In Book II, the narrator's feminization is also brought out not only by his similarities to women inside or outside the poem but also by his womanish display of fear, passivity, and speechlessness and by his subordination to a manly figure who at once terrifies him and gives him great pleasure. The golden eagle speaks "In mannes vois" and with all the authority of those "grete clerkes" from whom the narrator dissociates himself in the Proem. Geffrey's position throughout Book II, by contrast, is almost completely passive and submissive to the authority of his guide. Literally he is seized "as I were a larke" (546) by the "grymme pawes stronge" (541) of the eagle; he is all but overcome with "drede, / That al my felynge gan to dede" (551–52); later he sweats with fear (1042). He is also all but silenced by the eagle's authoritative discourse and responds to his captor/mentor's long speeches mostly in monosyllables. But he is
impressed as well as petrified by the eagle's manly voice of authority. Near the end of his flight, just after he has been shown the Milky Way and given its mythological explanation, the dreamer expresses his delight in the new heights, literal and figurative, to which the eagle's discourse carries him: "He gan alway upper to sore, / And gladded me ay more and more, / So feythfully to me spak he" (961–63).
Is the golden eagle, then, the man that Aeneas wasn't—a faithful speaker who can bring true pleasure to the fearful narrator in the dream of a homosocial relationship wherein the narrator plays the part of the woman? Most modern readers have said no, for they see the eagle as "tiresome" and "windy," and some have suggested that the dreamer's silence during the flight is a sign less of fear than of disinterest, boredom, or growing disenchantment. The narrator, however, never explicitly voices a critique of the eagle but leaves that to his audience. Within the dream, his self-proclaimed feelings of pleasure and his apparent susceptibility to a powerful authority that also terrifies and silences him resemble, again, the feelings of many of Chaucer's female characters—like Criseyde, another "sely larke" (TC III.1191), and her dream of silent submission to an experience that ought to be painful but is actually thrilling, and that incidentally also involves a manly eagle.
The problem of his feminization is also implicated and illuminated in the dreamer's curious refusal, a few lines later, to learn more about the stars, a refusal of supposedly higher, truer knowledge, of things beyond the power of normal human vision—and a refusal, the allusions of the poem suggest, that markedly differentiates the dreamer from certain mythic male heroes. He explains his demurral by saying that he will believe what is written, and that to look at the stars "shulde shenden al my syghte" (1016). At this point, the dreamer seems to fear the heights to which other men, as the eagle already pointed out, have fatally aspired; we are even higher, the eagle tells him (914 ff.), than Alexander, or Scipio, or Daedalus and Icarus. In other words, he fears the pride of men, particularly men in the mythical role of sons, who wish to surpass their fathers, to see for themselves what lies beyond the limits set for human understanding; he does not imagine himself to be like Scipio, able to have a transcendent vision.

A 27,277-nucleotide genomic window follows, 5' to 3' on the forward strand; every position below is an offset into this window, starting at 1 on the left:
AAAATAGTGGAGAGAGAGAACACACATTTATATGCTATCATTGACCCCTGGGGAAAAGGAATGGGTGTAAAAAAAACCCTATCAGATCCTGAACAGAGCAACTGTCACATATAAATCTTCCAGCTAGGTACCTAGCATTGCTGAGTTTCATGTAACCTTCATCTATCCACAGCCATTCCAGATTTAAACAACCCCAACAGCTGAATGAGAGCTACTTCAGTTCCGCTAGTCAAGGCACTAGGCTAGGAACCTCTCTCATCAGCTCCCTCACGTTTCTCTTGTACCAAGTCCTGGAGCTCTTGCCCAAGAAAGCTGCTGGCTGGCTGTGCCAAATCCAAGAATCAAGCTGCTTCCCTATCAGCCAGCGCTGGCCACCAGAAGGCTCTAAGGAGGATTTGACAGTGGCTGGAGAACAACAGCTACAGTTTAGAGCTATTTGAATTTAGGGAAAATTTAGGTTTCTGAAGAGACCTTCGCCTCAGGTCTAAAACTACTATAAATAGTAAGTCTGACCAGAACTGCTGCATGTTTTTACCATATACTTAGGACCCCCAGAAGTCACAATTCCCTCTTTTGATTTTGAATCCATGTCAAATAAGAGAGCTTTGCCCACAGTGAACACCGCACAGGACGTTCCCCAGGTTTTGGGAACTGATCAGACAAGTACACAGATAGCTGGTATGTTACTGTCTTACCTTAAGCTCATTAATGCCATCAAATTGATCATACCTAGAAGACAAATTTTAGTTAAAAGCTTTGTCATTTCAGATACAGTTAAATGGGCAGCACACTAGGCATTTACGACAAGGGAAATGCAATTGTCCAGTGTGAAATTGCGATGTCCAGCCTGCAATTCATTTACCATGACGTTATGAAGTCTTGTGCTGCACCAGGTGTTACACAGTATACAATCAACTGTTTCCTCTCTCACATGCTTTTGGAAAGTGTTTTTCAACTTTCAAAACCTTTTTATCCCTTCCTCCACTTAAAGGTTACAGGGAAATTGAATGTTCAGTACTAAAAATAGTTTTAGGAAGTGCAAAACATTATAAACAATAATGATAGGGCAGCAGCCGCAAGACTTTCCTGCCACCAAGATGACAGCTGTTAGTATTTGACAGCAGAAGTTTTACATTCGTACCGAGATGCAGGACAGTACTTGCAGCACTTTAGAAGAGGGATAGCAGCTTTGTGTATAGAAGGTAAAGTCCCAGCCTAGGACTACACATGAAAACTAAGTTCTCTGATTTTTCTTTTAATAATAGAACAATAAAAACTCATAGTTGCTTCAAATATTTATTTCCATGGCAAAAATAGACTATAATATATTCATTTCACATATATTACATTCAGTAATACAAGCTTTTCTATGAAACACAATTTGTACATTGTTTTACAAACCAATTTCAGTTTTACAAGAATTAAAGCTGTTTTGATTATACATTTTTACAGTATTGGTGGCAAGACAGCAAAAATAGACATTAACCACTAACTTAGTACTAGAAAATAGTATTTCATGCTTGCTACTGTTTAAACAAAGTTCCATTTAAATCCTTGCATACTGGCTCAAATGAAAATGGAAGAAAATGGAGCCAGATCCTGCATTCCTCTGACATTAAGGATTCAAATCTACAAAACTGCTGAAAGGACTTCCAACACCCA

At this point, and especially in thus ostensively settling for faith in authority as opposed to his own confirming or transcendent vision, the dreamer's characterization brings out the paradoxical double bind of proper masculinity as it is often normatively defined in Western culture and the deep and complex feminization that is involved in the very reliance on authority that authoritative discourse recommends. Authoritarian arguments espouse the possibility of one truth, of fixed and absolute standards; moreover, they assume that enlightened individuals will see and agree on this truth and these standards. Practically, however, they tend to measure enlightenment in terms of orthodoxy, and they require submission, a passive acceptance of authorized doctrine, in lieu of an individual quest for truth. As the stories of Icarus and Phaeton suggest, the son who takes the power allegedly given into his own hands by the father is never strong enough or wise enough to control it; the individual ambition and personal aspiration of sons is, in these myths, quite literally suicidal. (The alternative tragedy for men is the Oedipal fate.) There is an inherent flaw or trap, then, in theories of patriarchy. And so in fact the man who respects authority, who is a good and faithful reader and learns his lesson well—a good Christian, and a man like the dreamer in Book II, at least—in one regard forfeits masculinity. To choose experience, as women like the Wife are said to do, is to run great risks, and in Book II there seems to be little to gain by doing so.